As I wandered over to Riptide, I heard the sound of Berlin‘s hit “The Metro” coming from the young band on stage. XYZPDQ are a very young trio, but they showed some rock n’ roll balls in their cover choices (Led Zeppelin, The Clash), and their original “Box of Lies” had me going to Spotify to search it out (it’s not on there yet – hey guys, if you read this, let us premiere it on our site when you’re ready!). As of right now, the band only has one song officially released (the catchy “Strange”), so it’s pretty cool they’re already getting to rock out on a festival stage.

I’ve seen Airborne Toxic Event twice in the past, and they continue to be a fearsome live act. While their post-punk inspired sound would perhaps more naturally fit in at Just Like Heaven fest, they broke out their most upbeat rockers for the sunny crowd. Tracks like “Wishing Well” and “Come On Out” faired perfectly well with the crowd, and “Changing” got folks moving. Frontman Mikel Jollet did get serious for a moment when he called out the Supreme Court and told the men of the audience that it was on them to stand up and fight for the rights of the women in the world, leading him to launch into a vicious cover of “I Fought the Law”. While not a very political fest, the female-heavy audience certainly appreciated the sentiment. The band closed with their hit single “Sometime Around Midnight,” which still gets me worked up into a fury. Following their set, I returned to try to win the Skechers foamies, and caught The Beaches in the process. The Toronto group played a catchy and ballsy brand of pop-leaning garage rock that was a blast to hear. While I wasn’t familiar with them prior, I stuck around to catch their set as there was a clear reason why they were brought across the boarder to entertain the SoCal audience.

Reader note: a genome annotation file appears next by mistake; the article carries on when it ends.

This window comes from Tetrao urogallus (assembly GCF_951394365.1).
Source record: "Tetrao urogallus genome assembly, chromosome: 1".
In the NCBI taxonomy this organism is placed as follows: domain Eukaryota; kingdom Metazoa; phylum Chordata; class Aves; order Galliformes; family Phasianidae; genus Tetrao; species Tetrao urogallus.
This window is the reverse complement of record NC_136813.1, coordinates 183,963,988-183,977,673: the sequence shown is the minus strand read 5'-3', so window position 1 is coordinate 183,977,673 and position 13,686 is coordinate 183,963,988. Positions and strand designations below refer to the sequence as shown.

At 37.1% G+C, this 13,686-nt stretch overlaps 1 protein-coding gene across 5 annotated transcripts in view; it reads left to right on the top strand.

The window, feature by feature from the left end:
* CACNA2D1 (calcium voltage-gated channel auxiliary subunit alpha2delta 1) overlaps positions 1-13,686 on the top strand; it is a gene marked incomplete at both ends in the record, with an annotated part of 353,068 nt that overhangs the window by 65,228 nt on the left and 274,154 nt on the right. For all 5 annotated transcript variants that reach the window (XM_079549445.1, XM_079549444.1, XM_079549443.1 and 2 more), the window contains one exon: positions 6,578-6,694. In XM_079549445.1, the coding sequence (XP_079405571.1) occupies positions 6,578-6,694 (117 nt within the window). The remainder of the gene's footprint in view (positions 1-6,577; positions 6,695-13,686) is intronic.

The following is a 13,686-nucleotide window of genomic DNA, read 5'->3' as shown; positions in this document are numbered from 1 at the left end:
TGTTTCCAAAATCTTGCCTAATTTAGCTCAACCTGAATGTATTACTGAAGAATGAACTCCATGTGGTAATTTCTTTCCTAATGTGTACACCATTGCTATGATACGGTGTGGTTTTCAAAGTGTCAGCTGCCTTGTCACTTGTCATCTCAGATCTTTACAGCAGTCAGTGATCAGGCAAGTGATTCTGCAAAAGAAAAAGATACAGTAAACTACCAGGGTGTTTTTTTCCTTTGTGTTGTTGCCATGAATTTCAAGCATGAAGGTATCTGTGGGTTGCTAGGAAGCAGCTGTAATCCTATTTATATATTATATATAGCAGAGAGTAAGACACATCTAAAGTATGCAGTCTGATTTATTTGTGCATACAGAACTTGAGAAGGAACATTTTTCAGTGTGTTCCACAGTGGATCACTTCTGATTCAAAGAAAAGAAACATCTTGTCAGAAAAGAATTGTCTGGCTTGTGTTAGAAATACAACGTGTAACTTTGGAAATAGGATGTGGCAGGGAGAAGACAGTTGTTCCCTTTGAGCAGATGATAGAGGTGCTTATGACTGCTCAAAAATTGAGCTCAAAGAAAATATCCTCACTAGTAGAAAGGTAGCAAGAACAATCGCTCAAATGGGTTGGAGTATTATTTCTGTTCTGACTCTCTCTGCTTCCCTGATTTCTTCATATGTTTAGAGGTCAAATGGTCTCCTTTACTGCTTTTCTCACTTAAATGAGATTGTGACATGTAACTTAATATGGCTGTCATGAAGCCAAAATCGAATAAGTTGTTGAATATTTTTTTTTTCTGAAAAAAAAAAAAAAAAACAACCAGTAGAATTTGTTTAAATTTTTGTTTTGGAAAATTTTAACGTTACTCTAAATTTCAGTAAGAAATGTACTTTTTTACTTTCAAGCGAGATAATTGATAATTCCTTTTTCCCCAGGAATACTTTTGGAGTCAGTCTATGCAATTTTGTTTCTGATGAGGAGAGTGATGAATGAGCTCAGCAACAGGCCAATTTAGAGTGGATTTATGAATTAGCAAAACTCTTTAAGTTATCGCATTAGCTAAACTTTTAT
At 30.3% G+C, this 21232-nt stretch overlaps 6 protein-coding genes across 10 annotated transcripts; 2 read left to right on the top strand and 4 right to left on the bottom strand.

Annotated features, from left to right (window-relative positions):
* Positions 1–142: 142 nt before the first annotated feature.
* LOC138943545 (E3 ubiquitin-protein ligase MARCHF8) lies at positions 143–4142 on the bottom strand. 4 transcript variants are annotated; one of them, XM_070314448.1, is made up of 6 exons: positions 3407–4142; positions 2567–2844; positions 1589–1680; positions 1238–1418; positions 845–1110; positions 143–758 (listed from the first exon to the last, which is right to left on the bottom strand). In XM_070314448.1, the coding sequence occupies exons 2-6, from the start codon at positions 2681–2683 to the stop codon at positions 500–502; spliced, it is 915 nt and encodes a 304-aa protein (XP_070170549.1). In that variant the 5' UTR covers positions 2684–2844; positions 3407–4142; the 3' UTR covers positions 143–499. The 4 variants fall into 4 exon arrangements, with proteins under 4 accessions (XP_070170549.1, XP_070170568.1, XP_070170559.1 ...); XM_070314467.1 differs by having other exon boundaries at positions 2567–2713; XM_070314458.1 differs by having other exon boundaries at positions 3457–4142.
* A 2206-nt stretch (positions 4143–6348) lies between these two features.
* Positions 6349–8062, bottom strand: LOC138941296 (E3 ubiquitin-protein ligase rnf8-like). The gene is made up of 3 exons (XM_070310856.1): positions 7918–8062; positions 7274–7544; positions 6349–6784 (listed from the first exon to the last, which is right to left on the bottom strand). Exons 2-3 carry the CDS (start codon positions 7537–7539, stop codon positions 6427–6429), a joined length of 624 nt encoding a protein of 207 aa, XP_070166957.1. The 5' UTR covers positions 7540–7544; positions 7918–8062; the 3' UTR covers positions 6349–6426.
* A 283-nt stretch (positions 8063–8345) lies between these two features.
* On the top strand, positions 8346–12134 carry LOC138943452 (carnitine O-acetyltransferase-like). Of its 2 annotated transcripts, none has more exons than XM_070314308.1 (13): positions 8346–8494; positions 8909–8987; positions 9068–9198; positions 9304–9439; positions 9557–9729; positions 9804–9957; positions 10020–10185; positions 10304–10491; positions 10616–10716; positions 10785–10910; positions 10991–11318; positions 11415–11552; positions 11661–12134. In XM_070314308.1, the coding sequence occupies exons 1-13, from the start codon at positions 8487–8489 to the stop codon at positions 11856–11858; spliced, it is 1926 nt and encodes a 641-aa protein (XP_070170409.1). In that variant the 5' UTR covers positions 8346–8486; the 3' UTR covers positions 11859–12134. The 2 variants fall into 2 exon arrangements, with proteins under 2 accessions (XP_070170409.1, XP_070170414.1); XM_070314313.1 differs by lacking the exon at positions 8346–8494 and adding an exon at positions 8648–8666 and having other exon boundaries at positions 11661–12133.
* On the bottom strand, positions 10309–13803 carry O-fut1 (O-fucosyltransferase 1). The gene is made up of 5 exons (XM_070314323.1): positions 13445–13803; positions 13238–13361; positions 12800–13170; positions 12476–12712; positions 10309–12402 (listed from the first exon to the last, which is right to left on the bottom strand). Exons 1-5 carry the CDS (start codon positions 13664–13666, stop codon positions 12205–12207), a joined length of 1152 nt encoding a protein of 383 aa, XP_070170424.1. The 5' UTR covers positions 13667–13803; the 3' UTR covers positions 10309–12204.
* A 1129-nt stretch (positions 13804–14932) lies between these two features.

I next caught Kurt Vile‘s set of hazy, psychedelic folk rock. His style of music was perfect for a sunny afternoon, sitting on the grass (or astroturf in our case) and drifting off. Songs like “Wakin on a Pretty Day” were made for pretty days like this one. While not an extroverted performer, Vile’s smallest audience call-outs and gratitudes went a long way for the quiet performer. More talkative on stage were Tegan and Sara. The Canadian sisters are one of those groups that remind you how many great songs they’ve written throughout their career when you see them live. Early in the set they broke out mid-catalog tracks like “Back in Your Head” which the audience easily sang along with. When Tegan had a guitar mishap, Sara filled time by throwing out witty stage banter and joking about being on mushrooms. Their playful banter was amusing, but no comparison to their actual music. From their indie rockers like “The Con” to dance pop like “Boyfriend”, the duo have developed their sound so naturally over the years that none of these genre shifts feel out of place in their set. Newer songs like “Yellow” and “Fucking Up What Matters” sounded great live, alongside beautiful oldies like “Where Did the Good Go” and “Walking With a Ghost” (which Travie McCoy could be seen getting down to in the VIP section). Their closer “Closer” is simply a pop gem, up there with greats like Robyn‘s “Dancing On My Own”.